and so it begins

The cutting is done and the sewing, such as it is, has begun. Since I actually know what I’m doing on this particular project [the red linen skirt] and no pattern is necessary, my posts are going to look like a cross between a tutorial and a play-by-play.


1. Sewed 4 pairs of bottom tier (“T3″) panels together. Pressed seams. (I press one side, then the other side, then open flat and press seam allowances open from wrong side, and finally press from right side. You want to know how I finish my seams so nicely? Sheer tedious labour, but then I like the result more than I dislike doing the work.)

2. Press hem up. (Hem allowance is 1″, so I press up 1″, then fold the raw edge under and press again – more accurate than pressing up ½” and hoping the next turn-up will also be ½”. It won’t.)

I won’t bore you with any further details of my stitching and pressing (since blogging it is even more boring than doing it – I wonder if anyone blogs about watching paint dry?), except to note the bit of excitement at the outset. I had just started pressing when I discovered a smelly mystery substance of unusual odour (SMS-OUO) on the iron soleplate. Odd behaviour from linen fabric and cotton thread. I did a burn test on the thread to make sure it was what it said it was. It was. And I hadn’t had any problems when I had ironed the linen alone earlier. No idea what the SMS-OUO was, but after I cleaned it off I had no further problems.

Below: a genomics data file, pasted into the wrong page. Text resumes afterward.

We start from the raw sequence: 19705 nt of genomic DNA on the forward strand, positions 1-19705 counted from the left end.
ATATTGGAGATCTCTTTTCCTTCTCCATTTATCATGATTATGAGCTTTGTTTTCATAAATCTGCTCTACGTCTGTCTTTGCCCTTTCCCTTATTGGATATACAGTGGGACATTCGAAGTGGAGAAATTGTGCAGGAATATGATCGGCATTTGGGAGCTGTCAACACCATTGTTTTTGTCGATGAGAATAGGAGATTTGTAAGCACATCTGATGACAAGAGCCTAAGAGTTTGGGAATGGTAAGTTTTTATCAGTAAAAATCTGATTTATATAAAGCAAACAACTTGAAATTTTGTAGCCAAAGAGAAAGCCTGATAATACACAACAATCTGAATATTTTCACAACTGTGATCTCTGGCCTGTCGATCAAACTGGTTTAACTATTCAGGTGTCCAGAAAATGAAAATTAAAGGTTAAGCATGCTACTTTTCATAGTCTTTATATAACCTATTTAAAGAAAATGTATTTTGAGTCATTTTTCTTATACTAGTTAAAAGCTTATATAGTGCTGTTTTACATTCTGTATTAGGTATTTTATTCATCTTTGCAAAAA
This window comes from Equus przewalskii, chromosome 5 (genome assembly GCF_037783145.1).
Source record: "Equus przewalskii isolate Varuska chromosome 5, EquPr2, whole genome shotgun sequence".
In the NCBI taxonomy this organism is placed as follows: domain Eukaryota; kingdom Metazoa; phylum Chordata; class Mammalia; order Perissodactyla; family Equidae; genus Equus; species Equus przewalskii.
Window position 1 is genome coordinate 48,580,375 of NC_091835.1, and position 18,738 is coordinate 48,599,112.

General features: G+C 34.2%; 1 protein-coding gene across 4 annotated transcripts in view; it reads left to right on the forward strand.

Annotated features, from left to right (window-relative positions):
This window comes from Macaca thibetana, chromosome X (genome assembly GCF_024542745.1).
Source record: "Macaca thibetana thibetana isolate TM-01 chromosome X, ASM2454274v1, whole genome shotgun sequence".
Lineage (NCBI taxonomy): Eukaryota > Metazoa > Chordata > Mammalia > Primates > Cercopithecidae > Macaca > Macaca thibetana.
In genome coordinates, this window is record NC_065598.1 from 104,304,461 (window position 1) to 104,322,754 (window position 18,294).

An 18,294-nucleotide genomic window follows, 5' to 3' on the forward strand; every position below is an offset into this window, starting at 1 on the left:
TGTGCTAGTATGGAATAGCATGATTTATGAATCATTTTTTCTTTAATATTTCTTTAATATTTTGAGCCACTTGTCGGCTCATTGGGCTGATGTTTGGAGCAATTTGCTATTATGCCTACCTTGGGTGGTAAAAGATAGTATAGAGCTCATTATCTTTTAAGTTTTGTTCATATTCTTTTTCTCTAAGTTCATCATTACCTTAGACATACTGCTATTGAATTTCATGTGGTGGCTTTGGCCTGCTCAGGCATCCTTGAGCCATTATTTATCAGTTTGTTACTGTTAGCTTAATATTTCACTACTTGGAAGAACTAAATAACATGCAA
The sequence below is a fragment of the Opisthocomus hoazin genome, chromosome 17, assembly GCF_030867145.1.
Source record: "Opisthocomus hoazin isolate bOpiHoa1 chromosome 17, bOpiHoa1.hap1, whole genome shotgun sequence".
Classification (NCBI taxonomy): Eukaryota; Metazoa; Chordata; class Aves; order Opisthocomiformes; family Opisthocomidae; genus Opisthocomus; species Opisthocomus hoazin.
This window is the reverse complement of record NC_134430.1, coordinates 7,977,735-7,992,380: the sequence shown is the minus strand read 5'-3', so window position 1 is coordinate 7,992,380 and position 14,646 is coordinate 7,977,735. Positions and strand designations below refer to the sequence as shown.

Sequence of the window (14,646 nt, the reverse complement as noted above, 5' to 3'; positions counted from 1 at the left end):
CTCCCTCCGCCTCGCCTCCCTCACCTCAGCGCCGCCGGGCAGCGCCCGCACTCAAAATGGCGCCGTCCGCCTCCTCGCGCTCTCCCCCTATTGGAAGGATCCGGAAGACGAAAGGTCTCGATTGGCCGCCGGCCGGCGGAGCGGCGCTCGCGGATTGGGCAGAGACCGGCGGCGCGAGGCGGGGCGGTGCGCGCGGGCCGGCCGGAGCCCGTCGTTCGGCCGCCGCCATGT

Next up: pressing the seam allowance on my middle tier (T2) panels; pinning T3 pairs to T2 singles to form the pleats, and sewing in place.

Can you stand the excitement? (At least it’ll start to look like something, hence you can expect photos.)


About Zena

I sew sometimes.
This entry was posted in process and tagged , , . Bookmark the permalink.

2 Responses to and so it begins

  1. Tanit-Isis says:

    Yay! Posts!

    How do you finish your seams?

    • Zena says:

      So far the only seams I’ve done are joining the selvages, so no seam finishing required!

      (These are the vertical seams. My horizontal seams are bound; I’ll describe those in detail when I get there.)

Leave a Reply

Fill in your details below or click an icon to log in: Logo

You are commenting using your account. Log Out / Change )

Twitter picture

You are commenting using your Twitter account. Log Out / Change )

Facebook photo

You are commenting using your Facebook account. Log Out / Change )

Google+ photo

You are commenting using your Google+ account. Log Out / Change )

Connecting to %s